At one point, during the boom in oil and the robust Canadian economy, Alberta was one of the leaders in occupancy, rental increases and new construction.  Today after a very protracted recovery, issues with getting pipelines built and a slowing Canadian economy, Alberta has become the problem child of the Canadian Storage Market.  Having said that, it’s not all bad.

The Good:

We are seeing good market activity including strong leasing, increasing rental rates and occupancy levels in some sub markets such as Lethbridge, Brooks, Medicine Hat, Wetaskiwin and Chestermere.  All of these markets have had new facilities either under construction, completed or in the late planning phases in the last few years and all of these markets seemed to have bucked the overall trend in Alberta.  This is mostly due to a diversified economy that is not dependant on Oil and Gas. Having said this, now is not the time to go rushing into these markets with a new facility as you have already been beaten to the punch.

The Bad:

Markets that are somewhat dependant on the Oil and Gas sector for office and administration jobs have been hit hard over the past five years and this continues to this day. Calgary as of March 2019 had the highest unemployment rate of any City in Canada and an office vacancy rate above 25% (Closer to 40% by some estimates). Although fairing a bit better, Edmonton has not seen a speedy recovery from the economic downturn caused by the fall of oil and gas prices in 2014 and carrying forward to this day.

The storage market in Calgary has seen occupancies fall from the peaks of above 90% seen in late 2014 to the Mid 70% range in many previously stabilized facilities. In addition, new facilities have been having difficulty in their lease up phase. These occupancies issues have also caused a slight decrease in rental rates seen across the market. There are some areas that have not been hit as hard but have also seen decrease in rental rates and occupancies.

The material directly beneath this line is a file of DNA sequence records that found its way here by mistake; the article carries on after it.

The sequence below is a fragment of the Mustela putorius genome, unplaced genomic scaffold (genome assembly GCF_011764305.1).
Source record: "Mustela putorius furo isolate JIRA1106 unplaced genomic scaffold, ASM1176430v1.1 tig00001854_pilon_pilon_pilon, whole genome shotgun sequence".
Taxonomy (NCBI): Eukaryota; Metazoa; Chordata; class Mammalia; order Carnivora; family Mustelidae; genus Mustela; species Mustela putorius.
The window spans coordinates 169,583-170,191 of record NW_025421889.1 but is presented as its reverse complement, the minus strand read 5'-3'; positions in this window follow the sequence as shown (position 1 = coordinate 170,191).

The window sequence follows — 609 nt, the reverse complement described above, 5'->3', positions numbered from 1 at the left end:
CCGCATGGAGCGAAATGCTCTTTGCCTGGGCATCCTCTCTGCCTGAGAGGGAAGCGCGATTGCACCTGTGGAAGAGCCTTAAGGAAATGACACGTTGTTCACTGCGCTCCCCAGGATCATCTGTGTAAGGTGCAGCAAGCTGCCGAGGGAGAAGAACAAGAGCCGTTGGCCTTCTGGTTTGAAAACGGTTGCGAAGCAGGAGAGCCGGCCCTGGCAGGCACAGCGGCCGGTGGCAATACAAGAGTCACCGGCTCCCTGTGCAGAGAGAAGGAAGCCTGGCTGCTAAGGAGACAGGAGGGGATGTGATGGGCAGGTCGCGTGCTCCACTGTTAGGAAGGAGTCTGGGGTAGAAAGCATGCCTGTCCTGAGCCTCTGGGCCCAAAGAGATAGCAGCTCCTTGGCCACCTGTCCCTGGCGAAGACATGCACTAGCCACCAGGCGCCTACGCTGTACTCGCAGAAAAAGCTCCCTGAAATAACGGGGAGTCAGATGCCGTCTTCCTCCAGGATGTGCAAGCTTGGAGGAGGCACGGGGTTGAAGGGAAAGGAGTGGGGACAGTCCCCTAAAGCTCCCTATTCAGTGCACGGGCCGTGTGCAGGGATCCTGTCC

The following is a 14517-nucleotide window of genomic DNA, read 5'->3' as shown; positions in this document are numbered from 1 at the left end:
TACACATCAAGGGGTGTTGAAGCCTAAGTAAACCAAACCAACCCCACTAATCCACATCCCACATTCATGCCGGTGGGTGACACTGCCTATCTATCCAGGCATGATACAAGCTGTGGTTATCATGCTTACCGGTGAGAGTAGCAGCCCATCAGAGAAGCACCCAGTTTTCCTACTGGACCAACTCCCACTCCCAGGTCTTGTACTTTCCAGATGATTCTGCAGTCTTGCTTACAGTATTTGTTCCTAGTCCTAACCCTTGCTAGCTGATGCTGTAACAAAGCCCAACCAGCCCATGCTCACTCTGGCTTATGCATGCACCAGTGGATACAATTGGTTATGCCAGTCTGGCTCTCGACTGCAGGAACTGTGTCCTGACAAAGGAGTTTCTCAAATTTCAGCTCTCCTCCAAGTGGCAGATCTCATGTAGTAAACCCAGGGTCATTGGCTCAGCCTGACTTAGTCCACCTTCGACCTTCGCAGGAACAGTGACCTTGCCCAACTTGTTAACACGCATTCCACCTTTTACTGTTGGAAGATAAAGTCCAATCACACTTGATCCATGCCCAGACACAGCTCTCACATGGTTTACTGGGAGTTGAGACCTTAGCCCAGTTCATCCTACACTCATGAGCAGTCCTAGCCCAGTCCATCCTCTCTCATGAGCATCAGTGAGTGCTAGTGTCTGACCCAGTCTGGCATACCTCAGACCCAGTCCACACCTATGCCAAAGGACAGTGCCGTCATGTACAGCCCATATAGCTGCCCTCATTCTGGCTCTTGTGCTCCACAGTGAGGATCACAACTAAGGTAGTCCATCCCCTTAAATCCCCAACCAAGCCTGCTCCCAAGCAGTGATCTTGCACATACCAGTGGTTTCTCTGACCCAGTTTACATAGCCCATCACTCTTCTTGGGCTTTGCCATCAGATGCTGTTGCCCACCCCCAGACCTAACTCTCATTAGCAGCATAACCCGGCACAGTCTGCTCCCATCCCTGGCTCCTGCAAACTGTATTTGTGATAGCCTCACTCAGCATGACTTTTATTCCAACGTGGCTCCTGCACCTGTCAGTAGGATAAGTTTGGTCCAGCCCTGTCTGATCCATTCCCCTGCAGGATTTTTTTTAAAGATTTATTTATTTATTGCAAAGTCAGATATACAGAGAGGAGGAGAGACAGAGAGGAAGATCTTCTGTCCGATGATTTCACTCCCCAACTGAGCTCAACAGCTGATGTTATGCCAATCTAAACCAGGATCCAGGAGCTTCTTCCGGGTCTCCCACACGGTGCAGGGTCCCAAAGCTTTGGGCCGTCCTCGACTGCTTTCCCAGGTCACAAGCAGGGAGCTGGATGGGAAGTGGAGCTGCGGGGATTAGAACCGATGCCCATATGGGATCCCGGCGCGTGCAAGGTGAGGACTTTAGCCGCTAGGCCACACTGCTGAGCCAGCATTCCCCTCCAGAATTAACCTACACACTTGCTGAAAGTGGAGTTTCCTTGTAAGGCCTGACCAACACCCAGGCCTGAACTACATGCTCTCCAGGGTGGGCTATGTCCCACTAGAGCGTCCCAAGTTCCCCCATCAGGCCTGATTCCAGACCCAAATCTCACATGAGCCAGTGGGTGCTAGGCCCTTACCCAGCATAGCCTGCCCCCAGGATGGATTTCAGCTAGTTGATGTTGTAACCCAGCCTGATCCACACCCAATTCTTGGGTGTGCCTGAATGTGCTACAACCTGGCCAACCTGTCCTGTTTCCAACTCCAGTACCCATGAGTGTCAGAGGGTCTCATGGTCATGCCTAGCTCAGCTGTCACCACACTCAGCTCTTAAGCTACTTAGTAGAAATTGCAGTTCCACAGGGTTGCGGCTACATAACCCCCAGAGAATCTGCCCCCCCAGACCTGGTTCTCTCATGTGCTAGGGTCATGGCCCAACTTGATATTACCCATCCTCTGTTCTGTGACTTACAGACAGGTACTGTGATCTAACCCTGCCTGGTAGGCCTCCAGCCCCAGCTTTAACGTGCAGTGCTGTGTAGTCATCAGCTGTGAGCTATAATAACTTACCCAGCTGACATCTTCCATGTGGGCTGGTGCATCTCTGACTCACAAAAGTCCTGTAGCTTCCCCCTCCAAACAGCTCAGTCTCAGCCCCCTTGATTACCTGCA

The Ugly:

The markets of Fort McMurray and Red Deer have seen occupancies fall off dramatically over the past 6 months. The Fort McMurray decline in occupancy can be directly attributed to the loss of residents after major fires swept through the City. Some estimates put the loss of residents as high as 10,000 people. In addition to this, the Oil and Gas sector which is the main economic driver in the City has been struggling for the past years thus reducing the number of non resident employees and in turn their need for storage.

Red Deer has also been very hard hit with the downturn in the Oil and Gas sector as it was a major centre for Oil rig maintenance and related activities. As there are fewer oil rigs working, the demand for these services have been greatly reduced thus reducing employment as well. Until there is a rebound in this sector, both occupancies and rates will continue to suffer.

Where so we go from here?

At the end of Q1, we are starting to see two different stories emerge in Alberta.  The first story is not a happy one with occupancies stagnant if not falling, rental rates in slow decline and not a clear path forward to fix these issues.  This story is true in many of the Oil and Gas dependant areas of the province and will take some real work both provincially and federally to help fix these issues and make this story have a happy ending.  With an election looming in Alberta there is a possibility of some positive news coming in Q2.  The second story is of smaller markets that have diversified industries and show above average growth in both occupancies and rental rates.  In these markets, we are seeing some new facilities in the planning stages and some good storage numbers over the past year.  The same things that would be positive for the markets hard hit by the Oil and Gas slow down will be positive for these markets as well.  Overall we are cautiously optimistic for the storage market across Alberta for the remainder of 2019.

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